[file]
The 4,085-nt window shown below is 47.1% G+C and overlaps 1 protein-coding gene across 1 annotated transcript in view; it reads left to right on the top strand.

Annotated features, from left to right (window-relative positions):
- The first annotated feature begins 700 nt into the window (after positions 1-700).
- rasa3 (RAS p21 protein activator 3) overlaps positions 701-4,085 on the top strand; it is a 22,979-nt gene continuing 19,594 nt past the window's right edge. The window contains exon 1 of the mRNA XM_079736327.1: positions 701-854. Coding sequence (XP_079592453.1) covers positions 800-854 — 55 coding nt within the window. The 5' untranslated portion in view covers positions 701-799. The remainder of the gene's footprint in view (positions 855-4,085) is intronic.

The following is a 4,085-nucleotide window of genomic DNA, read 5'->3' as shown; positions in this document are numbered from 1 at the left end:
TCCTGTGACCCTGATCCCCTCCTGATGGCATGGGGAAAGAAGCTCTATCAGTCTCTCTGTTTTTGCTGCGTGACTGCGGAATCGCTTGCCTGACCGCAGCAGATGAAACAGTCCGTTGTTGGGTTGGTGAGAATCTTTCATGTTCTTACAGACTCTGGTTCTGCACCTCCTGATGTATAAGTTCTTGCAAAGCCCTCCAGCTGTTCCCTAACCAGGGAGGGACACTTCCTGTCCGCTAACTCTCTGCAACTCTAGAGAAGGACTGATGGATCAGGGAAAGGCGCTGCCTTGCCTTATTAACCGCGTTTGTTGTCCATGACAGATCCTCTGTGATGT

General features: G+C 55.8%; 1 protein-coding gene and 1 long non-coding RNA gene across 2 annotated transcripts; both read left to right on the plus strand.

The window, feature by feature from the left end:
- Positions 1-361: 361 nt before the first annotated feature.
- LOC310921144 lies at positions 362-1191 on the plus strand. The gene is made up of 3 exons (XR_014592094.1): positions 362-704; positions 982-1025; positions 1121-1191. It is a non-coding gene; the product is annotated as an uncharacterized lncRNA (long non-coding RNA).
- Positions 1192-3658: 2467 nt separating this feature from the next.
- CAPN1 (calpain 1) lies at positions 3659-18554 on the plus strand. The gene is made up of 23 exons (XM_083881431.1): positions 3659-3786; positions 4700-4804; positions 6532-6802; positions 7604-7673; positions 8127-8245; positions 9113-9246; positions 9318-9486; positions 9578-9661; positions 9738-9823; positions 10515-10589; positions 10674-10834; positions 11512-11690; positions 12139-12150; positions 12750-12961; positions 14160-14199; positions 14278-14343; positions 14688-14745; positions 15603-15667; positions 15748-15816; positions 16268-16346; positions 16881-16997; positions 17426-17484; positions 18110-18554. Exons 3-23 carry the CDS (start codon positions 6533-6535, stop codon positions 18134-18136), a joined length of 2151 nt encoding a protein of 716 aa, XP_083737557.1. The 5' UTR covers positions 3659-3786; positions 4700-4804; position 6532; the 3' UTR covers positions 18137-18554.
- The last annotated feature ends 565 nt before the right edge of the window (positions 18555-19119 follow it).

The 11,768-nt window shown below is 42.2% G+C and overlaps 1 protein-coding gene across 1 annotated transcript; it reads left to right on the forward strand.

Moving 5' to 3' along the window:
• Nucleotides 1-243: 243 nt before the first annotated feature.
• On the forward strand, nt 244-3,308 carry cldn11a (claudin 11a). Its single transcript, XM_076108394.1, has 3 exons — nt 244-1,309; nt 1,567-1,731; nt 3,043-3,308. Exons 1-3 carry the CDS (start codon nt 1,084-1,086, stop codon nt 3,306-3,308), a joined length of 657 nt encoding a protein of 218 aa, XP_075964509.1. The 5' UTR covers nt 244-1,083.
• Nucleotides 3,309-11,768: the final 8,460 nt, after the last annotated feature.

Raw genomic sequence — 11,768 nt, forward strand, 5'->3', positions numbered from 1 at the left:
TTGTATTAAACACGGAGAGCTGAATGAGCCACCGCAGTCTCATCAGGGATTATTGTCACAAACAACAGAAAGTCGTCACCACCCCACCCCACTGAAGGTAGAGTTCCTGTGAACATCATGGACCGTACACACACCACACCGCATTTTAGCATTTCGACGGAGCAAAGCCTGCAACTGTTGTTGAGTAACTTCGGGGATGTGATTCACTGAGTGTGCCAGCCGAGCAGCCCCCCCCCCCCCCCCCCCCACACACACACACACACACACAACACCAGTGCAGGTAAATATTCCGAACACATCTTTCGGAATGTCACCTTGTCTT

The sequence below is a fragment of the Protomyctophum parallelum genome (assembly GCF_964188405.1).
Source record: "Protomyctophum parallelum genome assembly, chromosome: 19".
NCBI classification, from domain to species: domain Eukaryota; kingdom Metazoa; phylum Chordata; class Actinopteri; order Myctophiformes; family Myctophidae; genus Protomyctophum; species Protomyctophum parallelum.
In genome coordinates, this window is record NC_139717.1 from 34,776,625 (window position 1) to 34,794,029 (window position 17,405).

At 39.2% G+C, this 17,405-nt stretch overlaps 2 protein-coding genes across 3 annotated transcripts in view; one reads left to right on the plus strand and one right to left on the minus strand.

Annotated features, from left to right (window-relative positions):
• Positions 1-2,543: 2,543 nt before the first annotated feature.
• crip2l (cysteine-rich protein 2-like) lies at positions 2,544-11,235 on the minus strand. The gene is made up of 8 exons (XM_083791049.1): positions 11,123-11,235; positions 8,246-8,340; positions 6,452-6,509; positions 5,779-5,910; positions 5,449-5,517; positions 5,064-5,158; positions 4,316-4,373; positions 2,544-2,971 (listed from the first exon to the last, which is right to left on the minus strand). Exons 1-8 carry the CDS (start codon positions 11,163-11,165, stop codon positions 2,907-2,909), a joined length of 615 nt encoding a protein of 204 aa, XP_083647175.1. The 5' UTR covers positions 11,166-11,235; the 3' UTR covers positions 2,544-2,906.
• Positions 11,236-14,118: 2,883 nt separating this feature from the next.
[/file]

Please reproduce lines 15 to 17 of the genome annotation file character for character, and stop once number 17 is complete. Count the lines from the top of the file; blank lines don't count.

Moving 5' to 3' along the window:
• Nucleotides 1-243: 243 nt before the first annotated feature.
• On the forward strand, nt 244-3,308 carry cldn11a (claudin 11a). Its single transcript, XM_076108394.1, has 3 exons — nt 244-1,309; nt 1,567-1,731; nt 3,043-3,308. Exons 1-3 carry the CDS (start codon nt 1,084-1,086, stop codon nt 3,306-3,308), a joined length of 657 nt encoding a protein of 218 aa, XP_075964509.1. The 5' UTR covers nt 244-1,083.